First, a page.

1. Nix (Permethrin 1%)

Nix is a popular treatment for head lice that has been used by some as an OTC remedy for scabies. However, at one-fifth the strength of prescription permethrin, Nix isn't very effective against scabies since it won't kill the mites or the eggs.

2. Sulfur Ointments, Creams, Lotions, and Soaps

Various brands offer over-the-counter treatments containing sulfur compounds in the form of ointments, creams, lotions, and even soaps. Sulfur treatments are commonly used to treat acne because, like benzoyl peroxide or salicylic acid, it helps dry out pimples. Sulfur can be very effective for some people to treat scabies, and is safe for everyone, although it does have an off-putting smell and texture.

3. Steroidal Creams (Hydrocortisone)

Creams like Cortizone 10 are used to reduce itchiness, redness, and other skin irritations. If your scabies is causing you severe itchiness, using a hydrocortisone cream or lotion in conjunction with your prescription medication may reduce your itchiness, preventing you from scratching and damaging your rashes and helping you sleep better at night. However, note that for some people, hydrocortisone may cause or worsen skin irritation. It is common to dilute the cream with a moisturizing lotion (also helps with dryness) if you have sensitive skin.

4. Calamine Lotion

Calamine lotion (a mixture of calamine and zinc oxide or ferric oxide) is generally used to treat mild itchiness or irritation from poison ivy, bug bites, and sunburns. Depending on the severity and stage of your scabies infestation, calamine lotion may not be enough to reduce your itchiness or redness. It is recommended to apply the lotion every 6-8 hours, and it is important not to overdo it. Some people can have an adverse reaction and develop new rashes.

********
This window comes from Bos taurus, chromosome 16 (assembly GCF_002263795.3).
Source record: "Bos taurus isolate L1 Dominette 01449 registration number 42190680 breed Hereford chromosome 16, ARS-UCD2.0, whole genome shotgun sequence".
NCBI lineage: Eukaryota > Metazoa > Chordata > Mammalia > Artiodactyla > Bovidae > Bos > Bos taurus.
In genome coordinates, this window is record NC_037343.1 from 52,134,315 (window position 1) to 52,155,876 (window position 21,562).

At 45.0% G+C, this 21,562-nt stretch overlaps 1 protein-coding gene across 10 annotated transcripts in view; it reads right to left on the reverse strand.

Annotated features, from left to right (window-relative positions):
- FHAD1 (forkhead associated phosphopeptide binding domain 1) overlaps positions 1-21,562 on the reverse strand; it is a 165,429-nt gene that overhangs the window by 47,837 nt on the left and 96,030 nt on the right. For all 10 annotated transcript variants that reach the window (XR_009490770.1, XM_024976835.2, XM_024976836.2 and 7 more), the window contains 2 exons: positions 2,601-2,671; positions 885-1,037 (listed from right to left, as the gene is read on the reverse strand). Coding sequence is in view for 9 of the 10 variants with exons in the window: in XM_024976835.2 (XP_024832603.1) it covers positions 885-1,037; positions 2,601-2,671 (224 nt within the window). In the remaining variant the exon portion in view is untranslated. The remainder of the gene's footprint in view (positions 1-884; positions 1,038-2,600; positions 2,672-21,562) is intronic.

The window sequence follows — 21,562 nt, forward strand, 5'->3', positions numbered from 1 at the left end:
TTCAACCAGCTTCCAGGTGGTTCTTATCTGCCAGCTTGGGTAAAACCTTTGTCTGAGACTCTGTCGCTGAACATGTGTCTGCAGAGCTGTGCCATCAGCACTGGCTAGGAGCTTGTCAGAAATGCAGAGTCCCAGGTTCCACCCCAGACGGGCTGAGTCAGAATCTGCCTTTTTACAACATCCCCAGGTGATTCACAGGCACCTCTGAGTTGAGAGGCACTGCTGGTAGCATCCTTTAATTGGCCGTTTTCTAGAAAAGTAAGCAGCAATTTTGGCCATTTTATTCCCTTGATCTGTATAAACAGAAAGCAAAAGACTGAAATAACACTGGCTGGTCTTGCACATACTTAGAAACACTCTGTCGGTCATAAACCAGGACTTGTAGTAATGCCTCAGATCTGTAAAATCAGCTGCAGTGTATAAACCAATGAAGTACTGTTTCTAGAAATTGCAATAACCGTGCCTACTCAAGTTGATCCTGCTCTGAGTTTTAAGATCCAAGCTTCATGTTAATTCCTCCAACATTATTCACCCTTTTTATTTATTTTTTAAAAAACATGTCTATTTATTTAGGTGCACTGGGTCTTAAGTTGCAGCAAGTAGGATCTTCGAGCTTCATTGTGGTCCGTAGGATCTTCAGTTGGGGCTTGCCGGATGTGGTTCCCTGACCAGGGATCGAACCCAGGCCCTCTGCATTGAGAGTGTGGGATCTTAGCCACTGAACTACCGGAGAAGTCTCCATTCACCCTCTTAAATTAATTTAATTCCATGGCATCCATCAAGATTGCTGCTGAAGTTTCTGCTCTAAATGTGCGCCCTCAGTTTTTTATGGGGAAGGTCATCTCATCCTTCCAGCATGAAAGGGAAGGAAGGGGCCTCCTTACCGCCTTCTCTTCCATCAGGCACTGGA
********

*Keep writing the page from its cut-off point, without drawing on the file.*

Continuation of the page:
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5. Antihistamines

Taking drowsy (e.g. Benadryl) or non-drowsy (e.g. Claritin or Zyrtec) antihistamines is another effective way to reduce itchiness and help you sleep at night.

Keep Track of Treatments Used

Whether you use natural remedies, OTC medications, or prescriptions, keep a log of the scabies treatments and other medications you may be taking. This can help you and your doctor determine what does and doesn't work for you.

List of Prescription Scabies Treatments

List of scabies treatments that may be prescribed. Note that lindane lotion and ivermectin are only used as a last resort—when all other treatment options have failed.

Drug (Brands)TypeEffectivenessSafety

1. Permethrin Cream 5% (Elimite)



For adults and children 2 months or older. Considered safe for pregnant women, but not for nursing mothers.

2. Benzyl Benzoate Lotion 25%



Recommended to avoid if you have sensitive skin, are pregnant or breastfeeding, or are elderly. Children can use at reduced strengths (10% or 12.5%).

3. Sulfur Ointment 5%-10% (various brands)



Considered safe for everyone, including children 2 months and older.

4. Crotamiton Cream or Lotion 5%-10% (Eurax, Crotan)



Not FDA-approved for children.

5. Lindane Lotion 1%



Possible side effects include seizures, and brain and nerve damage. Should not be used by children, elderly, pregnant/nursing women, people under 110 lbs, or people with seizure disorders.

6. Ivermectin (Stromectol)



Should not be used by pregnant/nursing women or children under 33 lbs (15 kg). Not FDA-approved specifically for scabies treatment.